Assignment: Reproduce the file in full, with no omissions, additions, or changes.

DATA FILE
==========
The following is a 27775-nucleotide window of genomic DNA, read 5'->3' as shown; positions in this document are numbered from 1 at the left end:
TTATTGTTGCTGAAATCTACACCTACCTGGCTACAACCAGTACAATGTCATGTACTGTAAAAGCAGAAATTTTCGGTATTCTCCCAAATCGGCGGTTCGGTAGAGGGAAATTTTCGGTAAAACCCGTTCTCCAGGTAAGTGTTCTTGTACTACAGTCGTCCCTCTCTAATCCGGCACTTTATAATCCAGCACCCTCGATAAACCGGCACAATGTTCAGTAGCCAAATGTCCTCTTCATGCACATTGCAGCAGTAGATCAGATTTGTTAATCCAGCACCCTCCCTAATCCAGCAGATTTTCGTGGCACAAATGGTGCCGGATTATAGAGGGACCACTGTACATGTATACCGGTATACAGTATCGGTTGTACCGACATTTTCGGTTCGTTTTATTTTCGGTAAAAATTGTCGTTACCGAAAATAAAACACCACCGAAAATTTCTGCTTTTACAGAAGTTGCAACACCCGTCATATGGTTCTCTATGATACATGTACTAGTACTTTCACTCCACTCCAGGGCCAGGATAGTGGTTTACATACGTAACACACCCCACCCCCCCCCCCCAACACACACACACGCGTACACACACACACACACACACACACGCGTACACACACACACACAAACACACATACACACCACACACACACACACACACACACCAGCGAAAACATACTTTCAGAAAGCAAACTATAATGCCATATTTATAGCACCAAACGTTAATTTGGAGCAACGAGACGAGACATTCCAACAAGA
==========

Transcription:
The following is a 27775-nucleotide window of genomic DNA, read 5'->3' as shown; positions in this document are numbered from 1 at the left end:
TTATTGTTGCTGAAATCTACACCTACCTGGCTACAACCAGTACAATGTCATGTACTGTAAAAGCAGAAATTTTCGGTATTCTCCCAAATCGGCGGTTCGGTAGAGGGAAATTTTCGGTAAAACCCGTTCTCCAGGTAAGTGTTCTTGTACTACAGTCGTCCCTCTCTAATCCGGCACTTTATAATCCAGCACCCTCGATAAACCGGCACAATGTTCAGTAGCCAAATGTCCTCTTCATGCACATTGCAGCAGTAGATCAGATTTGTTAATCCAGCACCCTCCCTAATCCAGCAGATTTTCGTGGCACAAATGGTGCCGGATTATAGAGGGACCACTGTACATGTATACCGGTATACAGTATCGGTTGTACCGACATTTTCGGTTCGTTTTATTTTCGGTAAAAATTGTCGTTACCGAAAATAAAACACCACCGAAAATTTCTGCTTTTACAGAAGTTGCAACACCCGTCATATGGTTCTCTATGATACATGTACTAGTACTTTCACTCCACTCCAGGGCCAGGATAGTGGTTTACATACGTAACACACCCCACCCCCCCCCCCCAACACACACACACGCGTACACACACACACACACACACACACGCGTACACACACACACACAAACACACATACACACCACACACACACACACACACACACCAGCGAAAACATACTTTCAGAAAGCAAACTATAATGCCATATTTATAGCACCAAACGTTAATTTGGAGCAACGAGACGAGACATTCCAACAAGA